Monday, January 14, 2008

Teaching web journalism

There's been a lot of discussion recently on lots of j-blogs about how to get journalists to become web savvy. Lots of folks have linked to bits of the discussion, and I considered collecting links but didn't, and now I wish I had because the conversation is getting even more interesting.

But one of the best discussions I've seen was built on a link on Mindy McAdams' Teaching Online Journalism blog, No room for Web newbies? reacting to a post by Paul Conley, who says you can't train someone to be part of a culture. McAdams' reaction:
It’s the kind of post that gets me feeling very conflicted. One part of me is thinking, “No, no, Paul, that’s terrible!” But another part is thinking, “He’s right, he’s absolutely right.”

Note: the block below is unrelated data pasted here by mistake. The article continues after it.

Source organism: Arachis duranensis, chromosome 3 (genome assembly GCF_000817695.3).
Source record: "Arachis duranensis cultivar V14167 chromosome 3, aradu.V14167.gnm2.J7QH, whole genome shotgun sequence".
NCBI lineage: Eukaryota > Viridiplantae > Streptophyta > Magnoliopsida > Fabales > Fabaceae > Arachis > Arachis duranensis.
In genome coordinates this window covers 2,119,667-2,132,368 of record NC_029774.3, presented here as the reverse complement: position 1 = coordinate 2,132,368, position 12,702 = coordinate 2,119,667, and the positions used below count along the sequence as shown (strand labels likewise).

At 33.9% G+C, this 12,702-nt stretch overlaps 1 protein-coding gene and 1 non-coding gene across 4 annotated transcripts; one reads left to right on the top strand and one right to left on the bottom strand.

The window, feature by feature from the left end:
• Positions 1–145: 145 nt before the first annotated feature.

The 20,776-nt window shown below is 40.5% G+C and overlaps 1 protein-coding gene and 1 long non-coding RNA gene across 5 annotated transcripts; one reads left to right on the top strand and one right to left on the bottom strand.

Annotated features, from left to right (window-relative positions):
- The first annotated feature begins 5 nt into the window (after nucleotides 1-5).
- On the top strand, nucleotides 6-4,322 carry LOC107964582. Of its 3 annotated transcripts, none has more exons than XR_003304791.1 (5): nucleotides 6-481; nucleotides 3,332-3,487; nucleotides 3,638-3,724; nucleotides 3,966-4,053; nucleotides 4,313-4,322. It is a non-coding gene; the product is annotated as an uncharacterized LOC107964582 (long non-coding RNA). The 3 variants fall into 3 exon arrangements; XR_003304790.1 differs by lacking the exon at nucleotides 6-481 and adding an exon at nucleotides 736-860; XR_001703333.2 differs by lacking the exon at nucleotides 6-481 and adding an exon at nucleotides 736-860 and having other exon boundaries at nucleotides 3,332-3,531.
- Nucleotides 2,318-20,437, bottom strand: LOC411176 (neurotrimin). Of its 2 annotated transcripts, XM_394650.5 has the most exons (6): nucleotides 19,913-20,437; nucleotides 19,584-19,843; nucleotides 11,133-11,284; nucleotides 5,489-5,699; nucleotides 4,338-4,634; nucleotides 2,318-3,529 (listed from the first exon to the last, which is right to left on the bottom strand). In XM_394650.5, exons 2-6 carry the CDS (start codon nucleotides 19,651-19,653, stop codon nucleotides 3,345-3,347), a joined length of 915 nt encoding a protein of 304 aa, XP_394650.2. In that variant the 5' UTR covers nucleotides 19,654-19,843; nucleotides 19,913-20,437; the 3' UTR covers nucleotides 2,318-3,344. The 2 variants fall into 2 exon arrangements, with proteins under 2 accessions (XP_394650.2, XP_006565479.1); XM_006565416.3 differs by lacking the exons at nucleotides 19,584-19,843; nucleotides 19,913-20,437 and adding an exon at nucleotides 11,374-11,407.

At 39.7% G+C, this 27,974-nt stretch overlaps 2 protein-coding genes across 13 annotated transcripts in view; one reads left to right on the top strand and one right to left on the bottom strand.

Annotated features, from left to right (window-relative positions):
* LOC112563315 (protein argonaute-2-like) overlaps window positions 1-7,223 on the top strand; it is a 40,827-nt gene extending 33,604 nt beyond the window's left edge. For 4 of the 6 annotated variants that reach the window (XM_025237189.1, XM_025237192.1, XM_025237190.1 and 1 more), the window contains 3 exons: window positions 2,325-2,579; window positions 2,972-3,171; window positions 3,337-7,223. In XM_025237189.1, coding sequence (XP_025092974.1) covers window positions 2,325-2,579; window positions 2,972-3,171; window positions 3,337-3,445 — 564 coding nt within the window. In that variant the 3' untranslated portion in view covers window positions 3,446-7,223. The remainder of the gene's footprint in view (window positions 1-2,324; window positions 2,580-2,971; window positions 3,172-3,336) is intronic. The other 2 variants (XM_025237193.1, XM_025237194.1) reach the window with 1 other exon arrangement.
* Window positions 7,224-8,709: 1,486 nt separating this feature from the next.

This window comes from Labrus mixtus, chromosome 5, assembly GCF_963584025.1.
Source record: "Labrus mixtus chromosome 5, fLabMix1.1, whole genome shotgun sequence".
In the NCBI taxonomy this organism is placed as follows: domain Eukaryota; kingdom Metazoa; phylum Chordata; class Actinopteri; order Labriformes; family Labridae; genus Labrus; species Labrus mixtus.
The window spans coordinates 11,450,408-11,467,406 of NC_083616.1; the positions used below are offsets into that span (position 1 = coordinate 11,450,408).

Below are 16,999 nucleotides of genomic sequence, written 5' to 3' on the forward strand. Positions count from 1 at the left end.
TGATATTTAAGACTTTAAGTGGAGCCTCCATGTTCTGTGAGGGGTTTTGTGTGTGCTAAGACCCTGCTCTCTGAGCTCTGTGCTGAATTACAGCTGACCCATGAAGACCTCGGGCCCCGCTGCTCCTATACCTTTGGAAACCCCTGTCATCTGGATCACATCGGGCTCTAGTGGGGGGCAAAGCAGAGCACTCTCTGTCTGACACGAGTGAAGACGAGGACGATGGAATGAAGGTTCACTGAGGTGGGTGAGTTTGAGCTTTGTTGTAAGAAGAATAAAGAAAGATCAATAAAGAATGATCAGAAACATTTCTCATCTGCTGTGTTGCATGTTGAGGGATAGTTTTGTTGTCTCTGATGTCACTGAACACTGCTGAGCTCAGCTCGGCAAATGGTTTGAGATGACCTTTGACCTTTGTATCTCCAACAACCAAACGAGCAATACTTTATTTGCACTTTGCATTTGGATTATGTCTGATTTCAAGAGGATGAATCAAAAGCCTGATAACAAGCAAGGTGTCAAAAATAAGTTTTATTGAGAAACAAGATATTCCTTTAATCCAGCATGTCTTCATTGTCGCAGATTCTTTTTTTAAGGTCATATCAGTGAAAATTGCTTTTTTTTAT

Yep. I spent a good part of the last 15 years or so trying to explain new databases and media to people who needed to know about them if they were going to become better at this new journalism game. Many of them got it and were enthusiastic about chances to learn. But many felt they were being forced in a direction they didn't want to go. How much training time can you spend on those?

Conley says,
An online journalist isn't a journalist who works online. He's a journalist who lives online. He's part of the Web.
It's a waste of time and money to teach multimedia skills and technology to someone who hasn't already become part of the Web.

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